Brain recognizes familiar music in less than 1 second, imaging shows

The human brain is remarkable; so much so that it can recognize a familiar song in under one second, according to a study out of the University College London.

Researchers from the university’s Ear Institute used electro-encephalography imaging—which measures the brain’s electrical activity—along with a method to measure the diameter of a pupil to arrive at their conclusions.

The findings, published in Scientific Reports, may be particularly helpful for dementia patients, who have been shown to preserve some form of musical memory while most others recollections fade.

“Our results demonstrate that recognition of familiar music happens remarkably quickly,” Maria Chait, professor at the Ear Institute, said in a statement.

"These findings point to very fast temporal circuitry and are consistent with the deep hold that highly familiar pieces of music have on our memory."

For the study, five men and five women each provided the researchers five songs that were familiar to them. Then, the authors chose one of those songs and matched it to a tune that was similar, but unknown to the participant. The cohort was played 100 half-second snippets of the familiar and unfamiliar song in a random order—about 400 seconds in total.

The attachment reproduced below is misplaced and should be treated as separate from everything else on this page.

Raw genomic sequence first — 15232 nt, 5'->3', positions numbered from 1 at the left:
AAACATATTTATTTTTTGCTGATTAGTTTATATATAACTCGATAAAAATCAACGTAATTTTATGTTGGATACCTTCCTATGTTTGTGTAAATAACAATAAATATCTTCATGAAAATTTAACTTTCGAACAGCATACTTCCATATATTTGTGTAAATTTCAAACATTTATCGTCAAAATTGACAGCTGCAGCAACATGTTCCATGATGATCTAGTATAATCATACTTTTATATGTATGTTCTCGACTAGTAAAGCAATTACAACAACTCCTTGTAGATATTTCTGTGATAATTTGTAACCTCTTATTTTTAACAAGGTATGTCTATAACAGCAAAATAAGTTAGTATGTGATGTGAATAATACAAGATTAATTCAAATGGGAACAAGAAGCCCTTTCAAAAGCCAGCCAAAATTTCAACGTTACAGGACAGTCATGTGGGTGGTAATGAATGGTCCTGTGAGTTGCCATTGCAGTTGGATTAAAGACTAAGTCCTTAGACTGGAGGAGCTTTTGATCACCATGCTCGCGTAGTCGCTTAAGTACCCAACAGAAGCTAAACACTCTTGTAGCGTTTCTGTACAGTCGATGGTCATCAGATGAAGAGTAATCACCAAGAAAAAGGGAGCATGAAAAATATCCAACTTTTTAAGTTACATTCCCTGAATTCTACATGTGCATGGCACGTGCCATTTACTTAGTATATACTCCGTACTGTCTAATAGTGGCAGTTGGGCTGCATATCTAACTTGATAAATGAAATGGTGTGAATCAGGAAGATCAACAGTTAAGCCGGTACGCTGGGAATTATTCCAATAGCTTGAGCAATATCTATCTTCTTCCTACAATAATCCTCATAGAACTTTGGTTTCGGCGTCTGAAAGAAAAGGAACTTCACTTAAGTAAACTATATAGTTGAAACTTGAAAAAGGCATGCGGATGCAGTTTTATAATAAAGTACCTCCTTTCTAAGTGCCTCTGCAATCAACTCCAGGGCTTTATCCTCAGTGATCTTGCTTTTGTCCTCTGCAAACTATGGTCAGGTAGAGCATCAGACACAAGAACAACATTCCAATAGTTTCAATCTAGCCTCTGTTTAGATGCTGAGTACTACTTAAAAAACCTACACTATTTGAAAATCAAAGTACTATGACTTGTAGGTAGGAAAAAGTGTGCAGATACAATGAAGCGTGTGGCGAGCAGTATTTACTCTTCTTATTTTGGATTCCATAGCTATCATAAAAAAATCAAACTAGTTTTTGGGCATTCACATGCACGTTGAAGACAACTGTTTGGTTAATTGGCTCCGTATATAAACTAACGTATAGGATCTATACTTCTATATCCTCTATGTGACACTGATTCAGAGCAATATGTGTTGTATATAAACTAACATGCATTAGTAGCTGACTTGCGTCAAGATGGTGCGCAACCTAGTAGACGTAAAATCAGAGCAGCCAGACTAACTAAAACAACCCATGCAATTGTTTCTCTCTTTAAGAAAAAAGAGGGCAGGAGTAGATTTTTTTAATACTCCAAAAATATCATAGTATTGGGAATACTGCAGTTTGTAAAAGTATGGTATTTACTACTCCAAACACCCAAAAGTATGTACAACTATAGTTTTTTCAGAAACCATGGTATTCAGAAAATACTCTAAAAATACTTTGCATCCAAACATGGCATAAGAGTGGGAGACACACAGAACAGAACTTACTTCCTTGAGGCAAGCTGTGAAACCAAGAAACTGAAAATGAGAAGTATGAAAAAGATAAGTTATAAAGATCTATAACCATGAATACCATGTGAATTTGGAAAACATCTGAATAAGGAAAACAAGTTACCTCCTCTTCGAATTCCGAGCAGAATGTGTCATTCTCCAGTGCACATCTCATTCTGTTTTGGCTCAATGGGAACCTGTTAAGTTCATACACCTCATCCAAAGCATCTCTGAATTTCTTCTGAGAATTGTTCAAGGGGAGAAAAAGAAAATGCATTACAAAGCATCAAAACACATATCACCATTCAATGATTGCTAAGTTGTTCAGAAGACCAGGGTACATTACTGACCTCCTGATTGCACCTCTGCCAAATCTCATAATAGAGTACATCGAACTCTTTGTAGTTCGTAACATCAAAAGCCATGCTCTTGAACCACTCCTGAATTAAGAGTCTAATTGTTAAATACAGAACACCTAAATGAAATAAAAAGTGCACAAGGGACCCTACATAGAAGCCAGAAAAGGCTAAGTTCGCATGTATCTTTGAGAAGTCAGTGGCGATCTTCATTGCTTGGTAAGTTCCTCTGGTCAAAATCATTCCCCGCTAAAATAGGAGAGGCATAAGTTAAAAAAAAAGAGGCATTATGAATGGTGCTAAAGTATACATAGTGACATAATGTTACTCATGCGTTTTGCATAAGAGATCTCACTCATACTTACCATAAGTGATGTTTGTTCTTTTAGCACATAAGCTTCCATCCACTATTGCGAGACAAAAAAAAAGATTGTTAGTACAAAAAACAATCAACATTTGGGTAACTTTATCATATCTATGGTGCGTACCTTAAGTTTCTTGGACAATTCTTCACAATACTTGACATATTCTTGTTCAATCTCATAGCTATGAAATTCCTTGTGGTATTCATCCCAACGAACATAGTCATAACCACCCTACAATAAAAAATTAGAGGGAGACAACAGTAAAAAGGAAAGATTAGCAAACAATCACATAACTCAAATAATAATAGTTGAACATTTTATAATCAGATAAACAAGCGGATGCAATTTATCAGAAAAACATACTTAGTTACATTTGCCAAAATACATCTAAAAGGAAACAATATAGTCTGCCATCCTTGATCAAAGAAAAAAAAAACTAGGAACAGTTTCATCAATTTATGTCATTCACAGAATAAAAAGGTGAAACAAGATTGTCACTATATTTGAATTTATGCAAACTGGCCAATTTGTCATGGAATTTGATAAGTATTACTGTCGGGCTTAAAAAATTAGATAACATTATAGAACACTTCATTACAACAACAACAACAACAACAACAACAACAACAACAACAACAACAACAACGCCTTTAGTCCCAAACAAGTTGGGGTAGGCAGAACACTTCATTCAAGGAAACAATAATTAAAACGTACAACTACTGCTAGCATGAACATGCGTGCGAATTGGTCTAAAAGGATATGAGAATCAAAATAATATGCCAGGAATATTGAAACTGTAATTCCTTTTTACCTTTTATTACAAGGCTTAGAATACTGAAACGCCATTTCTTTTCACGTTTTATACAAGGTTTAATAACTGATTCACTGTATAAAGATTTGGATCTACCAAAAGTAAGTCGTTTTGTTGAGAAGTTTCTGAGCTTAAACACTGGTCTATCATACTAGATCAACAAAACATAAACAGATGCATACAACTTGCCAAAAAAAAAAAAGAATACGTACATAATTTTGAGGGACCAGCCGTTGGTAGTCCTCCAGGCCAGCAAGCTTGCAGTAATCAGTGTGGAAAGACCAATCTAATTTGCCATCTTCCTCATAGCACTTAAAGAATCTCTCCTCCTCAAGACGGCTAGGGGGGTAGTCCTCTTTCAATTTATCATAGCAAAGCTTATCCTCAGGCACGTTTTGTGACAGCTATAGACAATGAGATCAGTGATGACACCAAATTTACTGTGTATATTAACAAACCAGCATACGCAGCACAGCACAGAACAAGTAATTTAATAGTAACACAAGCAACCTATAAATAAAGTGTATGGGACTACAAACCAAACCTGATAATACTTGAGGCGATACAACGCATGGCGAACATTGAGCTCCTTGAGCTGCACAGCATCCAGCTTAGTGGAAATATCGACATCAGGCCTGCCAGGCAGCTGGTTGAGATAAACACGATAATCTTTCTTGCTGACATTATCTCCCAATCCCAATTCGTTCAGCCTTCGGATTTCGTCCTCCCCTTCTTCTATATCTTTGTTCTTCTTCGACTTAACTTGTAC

The group found that the brain recognized familiar tunes in 100 milliseconds, with the average ranging between 100 and 300 milliseconds.

Rapid pupil dilatation was measured and linked to increased arousal associated with familiar sound, while electro-encephalography imaging measured brain signals associated with memory retrieval.

Despite certain limitations, such as a link between familiar songs and positive feelings—an indicator that emotions could have influenced “recognizability”—the team said their results could advance research into the effects of music therapy, particularly in patients with memory problems.

"For instance, there is a growing interest in exploiting music to break through to dementia patients for whom memory of music appears well-preserved despite an otherwise systemic failure of memory systems,” Chait explained. “Pinpointing the neural pathway and processes which support music identification may provide a clue to understanding the basis of this phenomena."